>>>> on each architecture that we support. While working on this issue 
>>>> I've discovered and reported two interpreter-related
>>>> bugs, 8068652 and 8068505.
>>>> I cannot, unfortunately, guarantee that my changes are error-free, 
>>>> but I did my best to catch any possible error that I
>>>> can think of and that I can check.
>>>>> In the sparc assembly code (more than one file), the live range of 
>>>>> Rcounters has increased, since it is used to supply
>>>>> limits as well as to update the counter (which happens early in 
>>>>> the code).
>>>>> To make it easier to maintain the code, I suggest renaming 
>>>>> Rcounters to G3_method_counters.
>>>>> (As you can see, when a register has a logical name but has a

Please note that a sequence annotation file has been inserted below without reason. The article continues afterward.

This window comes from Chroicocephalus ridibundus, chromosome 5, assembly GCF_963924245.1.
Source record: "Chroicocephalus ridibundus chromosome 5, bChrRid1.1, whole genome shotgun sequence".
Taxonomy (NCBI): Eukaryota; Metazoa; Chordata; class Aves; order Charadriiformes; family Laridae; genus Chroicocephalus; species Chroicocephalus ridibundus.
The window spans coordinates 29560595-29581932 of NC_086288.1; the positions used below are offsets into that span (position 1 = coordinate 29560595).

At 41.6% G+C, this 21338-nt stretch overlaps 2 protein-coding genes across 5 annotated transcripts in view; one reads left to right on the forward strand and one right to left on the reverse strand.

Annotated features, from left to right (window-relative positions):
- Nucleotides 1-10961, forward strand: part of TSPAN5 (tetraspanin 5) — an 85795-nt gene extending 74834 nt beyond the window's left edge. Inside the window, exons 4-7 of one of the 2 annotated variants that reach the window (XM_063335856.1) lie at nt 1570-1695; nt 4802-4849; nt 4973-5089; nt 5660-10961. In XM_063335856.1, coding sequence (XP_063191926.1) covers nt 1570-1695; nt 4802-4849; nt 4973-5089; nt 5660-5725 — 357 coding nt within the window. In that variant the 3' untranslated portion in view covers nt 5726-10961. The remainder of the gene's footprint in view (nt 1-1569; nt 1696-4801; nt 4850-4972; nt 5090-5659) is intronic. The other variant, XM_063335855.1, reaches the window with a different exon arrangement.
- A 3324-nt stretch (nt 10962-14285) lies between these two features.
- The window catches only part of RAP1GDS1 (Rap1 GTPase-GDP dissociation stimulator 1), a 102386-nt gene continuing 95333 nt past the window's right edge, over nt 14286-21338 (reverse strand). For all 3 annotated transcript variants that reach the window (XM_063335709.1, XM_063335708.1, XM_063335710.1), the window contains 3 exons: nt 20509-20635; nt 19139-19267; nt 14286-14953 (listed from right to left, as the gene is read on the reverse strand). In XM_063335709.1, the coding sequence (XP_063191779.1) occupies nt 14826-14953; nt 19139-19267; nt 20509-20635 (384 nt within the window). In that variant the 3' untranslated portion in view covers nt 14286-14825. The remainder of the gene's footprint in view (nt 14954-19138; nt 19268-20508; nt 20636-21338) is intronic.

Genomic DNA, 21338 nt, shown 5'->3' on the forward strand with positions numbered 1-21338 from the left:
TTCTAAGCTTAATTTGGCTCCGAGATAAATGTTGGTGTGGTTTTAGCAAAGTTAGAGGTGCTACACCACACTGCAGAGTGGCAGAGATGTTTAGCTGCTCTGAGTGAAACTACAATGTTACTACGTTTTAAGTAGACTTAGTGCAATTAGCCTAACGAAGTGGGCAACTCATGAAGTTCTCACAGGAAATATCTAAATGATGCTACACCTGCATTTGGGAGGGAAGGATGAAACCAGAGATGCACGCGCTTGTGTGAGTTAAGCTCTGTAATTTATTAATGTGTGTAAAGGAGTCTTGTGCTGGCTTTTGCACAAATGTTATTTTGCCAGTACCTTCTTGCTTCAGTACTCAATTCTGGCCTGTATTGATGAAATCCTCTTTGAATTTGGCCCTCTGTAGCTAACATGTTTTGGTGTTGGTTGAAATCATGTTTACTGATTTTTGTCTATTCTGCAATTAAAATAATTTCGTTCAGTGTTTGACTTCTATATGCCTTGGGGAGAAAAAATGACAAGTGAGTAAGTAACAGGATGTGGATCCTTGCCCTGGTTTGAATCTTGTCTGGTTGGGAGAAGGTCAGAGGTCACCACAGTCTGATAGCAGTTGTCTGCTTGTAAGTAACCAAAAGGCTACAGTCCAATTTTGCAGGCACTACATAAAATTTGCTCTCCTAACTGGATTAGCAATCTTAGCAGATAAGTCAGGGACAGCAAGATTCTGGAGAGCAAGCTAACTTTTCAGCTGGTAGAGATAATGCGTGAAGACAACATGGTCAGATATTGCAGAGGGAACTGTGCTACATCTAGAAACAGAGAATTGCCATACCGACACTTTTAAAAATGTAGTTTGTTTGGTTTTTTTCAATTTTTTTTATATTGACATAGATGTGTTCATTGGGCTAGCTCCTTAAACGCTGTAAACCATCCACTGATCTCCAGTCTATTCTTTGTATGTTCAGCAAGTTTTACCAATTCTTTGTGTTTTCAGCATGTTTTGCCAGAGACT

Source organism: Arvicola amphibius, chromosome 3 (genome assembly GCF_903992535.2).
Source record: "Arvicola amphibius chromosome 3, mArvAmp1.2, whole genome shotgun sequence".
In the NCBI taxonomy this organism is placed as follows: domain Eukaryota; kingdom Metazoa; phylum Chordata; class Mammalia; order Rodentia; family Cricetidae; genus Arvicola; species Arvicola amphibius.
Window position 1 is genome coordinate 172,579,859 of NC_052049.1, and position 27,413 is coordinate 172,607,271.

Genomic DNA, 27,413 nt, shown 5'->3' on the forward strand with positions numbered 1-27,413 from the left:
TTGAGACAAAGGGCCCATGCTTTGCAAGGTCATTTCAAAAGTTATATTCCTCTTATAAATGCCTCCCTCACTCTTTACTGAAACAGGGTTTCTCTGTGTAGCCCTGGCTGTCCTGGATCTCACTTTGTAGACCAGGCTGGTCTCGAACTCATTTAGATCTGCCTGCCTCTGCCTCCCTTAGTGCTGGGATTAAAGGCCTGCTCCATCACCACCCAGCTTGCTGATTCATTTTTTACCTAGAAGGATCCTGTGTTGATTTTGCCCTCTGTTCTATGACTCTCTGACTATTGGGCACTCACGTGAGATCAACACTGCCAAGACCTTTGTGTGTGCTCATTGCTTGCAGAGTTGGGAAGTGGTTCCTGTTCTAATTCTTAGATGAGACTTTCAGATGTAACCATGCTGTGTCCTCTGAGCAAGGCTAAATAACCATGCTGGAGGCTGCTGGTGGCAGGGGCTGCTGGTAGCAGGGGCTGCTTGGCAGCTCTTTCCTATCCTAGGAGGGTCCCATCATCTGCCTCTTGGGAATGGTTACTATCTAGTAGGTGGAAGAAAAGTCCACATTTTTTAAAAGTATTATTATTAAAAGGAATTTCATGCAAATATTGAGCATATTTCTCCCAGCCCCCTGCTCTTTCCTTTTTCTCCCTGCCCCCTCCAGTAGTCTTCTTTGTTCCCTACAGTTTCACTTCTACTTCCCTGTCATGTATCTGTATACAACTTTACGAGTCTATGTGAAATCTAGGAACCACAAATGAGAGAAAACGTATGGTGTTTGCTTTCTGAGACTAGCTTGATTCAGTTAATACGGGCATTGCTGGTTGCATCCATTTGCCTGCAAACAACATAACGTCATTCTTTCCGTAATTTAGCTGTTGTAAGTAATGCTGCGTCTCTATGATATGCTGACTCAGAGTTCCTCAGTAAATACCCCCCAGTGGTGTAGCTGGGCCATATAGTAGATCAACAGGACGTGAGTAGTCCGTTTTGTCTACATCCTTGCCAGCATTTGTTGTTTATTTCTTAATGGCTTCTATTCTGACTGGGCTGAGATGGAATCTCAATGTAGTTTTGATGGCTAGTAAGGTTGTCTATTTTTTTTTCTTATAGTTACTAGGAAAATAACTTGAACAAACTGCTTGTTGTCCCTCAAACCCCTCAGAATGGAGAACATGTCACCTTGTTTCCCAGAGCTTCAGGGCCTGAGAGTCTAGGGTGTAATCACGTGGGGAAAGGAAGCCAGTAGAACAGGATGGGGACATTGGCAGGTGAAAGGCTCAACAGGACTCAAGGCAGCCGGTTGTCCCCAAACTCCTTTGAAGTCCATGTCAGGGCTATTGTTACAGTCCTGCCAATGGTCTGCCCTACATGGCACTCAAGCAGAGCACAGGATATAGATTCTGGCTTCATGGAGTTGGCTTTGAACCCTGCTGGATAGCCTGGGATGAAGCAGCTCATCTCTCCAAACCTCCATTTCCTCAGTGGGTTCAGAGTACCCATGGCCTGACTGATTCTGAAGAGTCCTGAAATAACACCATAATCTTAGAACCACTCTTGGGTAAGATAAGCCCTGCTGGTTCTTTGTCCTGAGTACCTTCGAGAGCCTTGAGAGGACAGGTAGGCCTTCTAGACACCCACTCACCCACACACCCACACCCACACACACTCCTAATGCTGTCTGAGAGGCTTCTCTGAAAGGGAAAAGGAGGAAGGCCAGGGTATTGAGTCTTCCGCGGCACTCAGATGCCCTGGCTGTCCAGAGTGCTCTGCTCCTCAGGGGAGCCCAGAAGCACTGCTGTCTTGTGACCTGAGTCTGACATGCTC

>>>>> complicated live range, we add the hardware name is to
>>>>> the logical name, to make it easier to spot interfering uses, when 
>>>>> manually editing code.)
>>>> Thanks for the suggestion, I've changed the register's name.
>>>>> If scale==0.0 is a valid input checked specially in compileBroker, 
>>>>> perhaps the effect of a zero should be documented?
>>>>> Suggest adding to globals.hpp:
>>>>>     "; values greater than one delay counter overflow; zero forces 
>>>>> counter overflow immediately"
>>>>>     "; can be set as a per-method  option."
>>>> If CompileThresholdScaling is set to 0.0, all methods are interpreted.
>>>> The reason is that CompileThreshold==0 has been historically 
>>>> equivalent to setting -Xint to true. Setting
>>>> CompileThresholdScaling to 0.0 scales down CompileThreshold to 0